Colonialist attitudes towards products from small island states, which threaten the margins of major global corporate companies, are not new. They have been around since ancient times and will continue to exist for as long as our people try their very best to fulfill their God-given potential in all areas of life.
Poor Prime Minister Tuilaepa. It appears that he and his Government are obsessed with these Ghostwriters and what they are saying in their faceless blogs and social media pages.
On the front page of the Samoa Observer of 13 February 2018, Prime Minister, Tuilaepa Sailele Malielegaoi, is pictured as he’s addressing the Samoa Institute of Directors on the topic of Leadership and Governance.
Last week Friday, a story titled “Maldives faces Chinese ‘land grab’ over unpayable debts” surfaced on the front page of the Samoa Observer. In light of the recent debate and controversy about Samoa’s foreign debt, customary lands and concerns about the future of this country, the story couldn’t have arrived at a better time, in our humble opinion.
Let’s start with a couple of questions. First: Why is it that it looks as if certain Cabinet Ministers of the government of Prime Minister, Tuilaepa Sailele Malielegaoi, are in the habit of stopping now and then to look, as if there is something out there in the past that is giving their consciences sleepless days and sleepless nights?
How time flies. This time last week, our nation was just waking up to the devastation left by the fury of Cyclone Gita. Thank God it remained, at worst, a category 2 and it moved away quickly. That was perhaps the best part that it arrived earlier than expected and by daylight it had gone.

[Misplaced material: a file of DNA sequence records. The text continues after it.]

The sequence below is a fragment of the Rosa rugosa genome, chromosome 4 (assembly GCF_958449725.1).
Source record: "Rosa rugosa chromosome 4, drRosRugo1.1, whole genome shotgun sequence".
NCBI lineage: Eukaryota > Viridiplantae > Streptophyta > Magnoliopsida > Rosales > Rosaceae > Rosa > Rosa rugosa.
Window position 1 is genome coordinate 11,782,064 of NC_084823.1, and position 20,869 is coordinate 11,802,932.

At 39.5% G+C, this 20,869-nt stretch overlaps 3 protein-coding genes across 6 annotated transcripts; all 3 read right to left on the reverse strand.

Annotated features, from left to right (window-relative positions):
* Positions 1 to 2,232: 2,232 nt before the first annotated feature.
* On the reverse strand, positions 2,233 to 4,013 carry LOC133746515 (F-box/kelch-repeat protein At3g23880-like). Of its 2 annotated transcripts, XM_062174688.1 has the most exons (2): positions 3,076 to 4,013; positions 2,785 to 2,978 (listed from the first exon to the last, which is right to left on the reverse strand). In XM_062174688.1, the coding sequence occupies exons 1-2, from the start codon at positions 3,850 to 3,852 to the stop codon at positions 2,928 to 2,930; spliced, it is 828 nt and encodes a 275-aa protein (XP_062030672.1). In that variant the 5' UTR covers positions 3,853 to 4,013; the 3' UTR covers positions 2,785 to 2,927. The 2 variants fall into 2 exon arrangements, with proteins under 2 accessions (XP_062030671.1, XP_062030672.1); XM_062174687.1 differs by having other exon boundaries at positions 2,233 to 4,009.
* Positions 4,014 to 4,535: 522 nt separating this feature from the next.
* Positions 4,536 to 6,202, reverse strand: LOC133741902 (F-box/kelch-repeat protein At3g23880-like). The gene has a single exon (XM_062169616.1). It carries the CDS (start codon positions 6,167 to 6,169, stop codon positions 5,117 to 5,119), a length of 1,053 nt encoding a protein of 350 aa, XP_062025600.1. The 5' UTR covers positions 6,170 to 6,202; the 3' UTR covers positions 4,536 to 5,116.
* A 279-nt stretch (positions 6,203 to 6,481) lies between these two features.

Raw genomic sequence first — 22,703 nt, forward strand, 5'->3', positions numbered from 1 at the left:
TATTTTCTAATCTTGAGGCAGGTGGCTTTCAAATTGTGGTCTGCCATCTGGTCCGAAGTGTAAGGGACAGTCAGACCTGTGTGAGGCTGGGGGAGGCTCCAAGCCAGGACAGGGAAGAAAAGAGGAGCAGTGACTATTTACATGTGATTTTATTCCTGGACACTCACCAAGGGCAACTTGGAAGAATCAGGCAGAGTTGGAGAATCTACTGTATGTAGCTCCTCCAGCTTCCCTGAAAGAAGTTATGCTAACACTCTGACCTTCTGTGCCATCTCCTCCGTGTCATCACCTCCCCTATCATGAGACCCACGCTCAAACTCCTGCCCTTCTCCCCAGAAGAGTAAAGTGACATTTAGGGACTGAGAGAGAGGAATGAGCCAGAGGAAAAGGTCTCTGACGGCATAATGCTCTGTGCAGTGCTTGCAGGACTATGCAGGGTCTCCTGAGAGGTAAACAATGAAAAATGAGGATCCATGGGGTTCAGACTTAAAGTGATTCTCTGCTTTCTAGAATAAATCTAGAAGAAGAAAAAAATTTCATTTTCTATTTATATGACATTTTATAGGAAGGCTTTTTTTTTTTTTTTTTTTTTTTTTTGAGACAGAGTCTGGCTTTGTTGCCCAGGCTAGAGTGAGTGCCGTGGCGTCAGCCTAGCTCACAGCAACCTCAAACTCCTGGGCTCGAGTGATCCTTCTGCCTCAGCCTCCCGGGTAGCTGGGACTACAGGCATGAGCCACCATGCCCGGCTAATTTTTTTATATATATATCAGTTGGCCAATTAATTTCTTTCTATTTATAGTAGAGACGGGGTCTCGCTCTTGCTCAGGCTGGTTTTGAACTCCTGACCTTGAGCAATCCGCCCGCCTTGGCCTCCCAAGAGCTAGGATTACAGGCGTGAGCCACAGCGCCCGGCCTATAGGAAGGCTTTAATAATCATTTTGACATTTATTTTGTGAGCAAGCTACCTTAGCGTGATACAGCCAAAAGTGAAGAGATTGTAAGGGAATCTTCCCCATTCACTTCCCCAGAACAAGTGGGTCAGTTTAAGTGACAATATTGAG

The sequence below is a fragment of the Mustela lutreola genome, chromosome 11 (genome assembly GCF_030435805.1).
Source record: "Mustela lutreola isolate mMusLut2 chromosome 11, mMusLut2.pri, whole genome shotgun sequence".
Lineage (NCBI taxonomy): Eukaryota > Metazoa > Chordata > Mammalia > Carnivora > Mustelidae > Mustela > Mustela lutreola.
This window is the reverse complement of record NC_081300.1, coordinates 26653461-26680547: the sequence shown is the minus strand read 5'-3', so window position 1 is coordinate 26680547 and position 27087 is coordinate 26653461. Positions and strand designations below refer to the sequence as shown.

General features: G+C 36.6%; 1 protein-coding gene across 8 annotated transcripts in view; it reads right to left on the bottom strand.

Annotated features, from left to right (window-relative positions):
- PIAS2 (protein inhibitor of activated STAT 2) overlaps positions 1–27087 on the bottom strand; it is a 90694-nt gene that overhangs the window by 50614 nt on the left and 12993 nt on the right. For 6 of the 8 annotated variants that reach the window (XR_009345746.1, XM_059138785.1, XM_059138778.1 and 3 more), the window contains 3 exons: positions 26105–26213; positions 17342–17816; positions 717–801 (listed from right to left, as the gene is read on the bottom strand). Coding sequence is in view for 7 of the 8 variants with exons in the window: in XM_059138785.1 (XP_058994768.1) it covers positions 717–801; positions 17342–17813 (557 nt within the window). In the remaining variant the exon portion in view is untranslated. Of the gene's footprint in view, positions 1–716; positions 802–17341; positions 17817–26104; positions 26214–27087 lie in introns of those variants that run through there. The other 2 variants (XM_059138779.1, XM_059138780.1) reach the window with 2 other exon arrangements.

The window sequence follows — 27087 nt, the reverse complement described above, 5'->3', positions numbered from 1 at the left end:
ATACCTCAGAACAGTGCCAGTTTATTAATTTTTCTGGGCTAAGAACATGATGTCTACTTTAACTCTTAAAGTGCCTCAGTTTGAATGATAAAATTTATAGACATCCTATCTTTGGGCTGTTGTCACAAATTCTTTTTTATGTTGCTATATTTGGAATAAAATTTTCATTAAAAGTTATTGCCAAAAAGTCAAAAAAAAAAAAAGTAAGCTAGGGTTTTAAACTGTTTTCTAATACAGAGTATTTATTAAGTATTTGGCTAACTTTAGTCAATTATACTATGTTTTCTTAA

This much is undeniable. It is when we are tested through the fire and floods that we find out just how strong we are – and in some cases how solid certain projects are. Following the devastation of Cyclone Gita, it must be said that the quality of some aid funded and constructed projects are likely to come under scrutiny once more. Why? Well it’s simple really.
Something is terribly amiss about the way the Tafa’igata Prison is being managed. We’ve always known there have been a multitude of problems up there, for many years now. But a couple of incidents last weekend really confirm our suspicion that a lot of the problems we are seeing are the result of a really pathetic system that requires a complete overhaul. Immediately.
In the wake of the devastation caused by the Cyclone Gita flooding, all the attention and anger have been directed at the Government and the delay in the construction of a retaining wall along the path of the Vaisigano river.
Acts of looting and stealing by thugs taking advantage of the suffering of innocent members of the public and the business community during the cyclone is the kind of menace this country can definitely do without. We are talking about the high number of theft cases, robberies and people pilfering goods from businesses who are trying to get back on their feet.
The timing for the Tui Samoa Cable to go live could not have been more interesting. With the promise to lower the cost of internet technology, thus making it more accessible to the people of Samoa, the potential to help speed up development is endless.
Tropical Cyclone Gita left just as quickly as it arrived on Friday night and yesterday morning. Within six hours, it left hundreds of people devastated as a result of strong winds and flooding. Folks, it sends shivers down the spine to think what more damage it could have done if it stayed on a bit longer.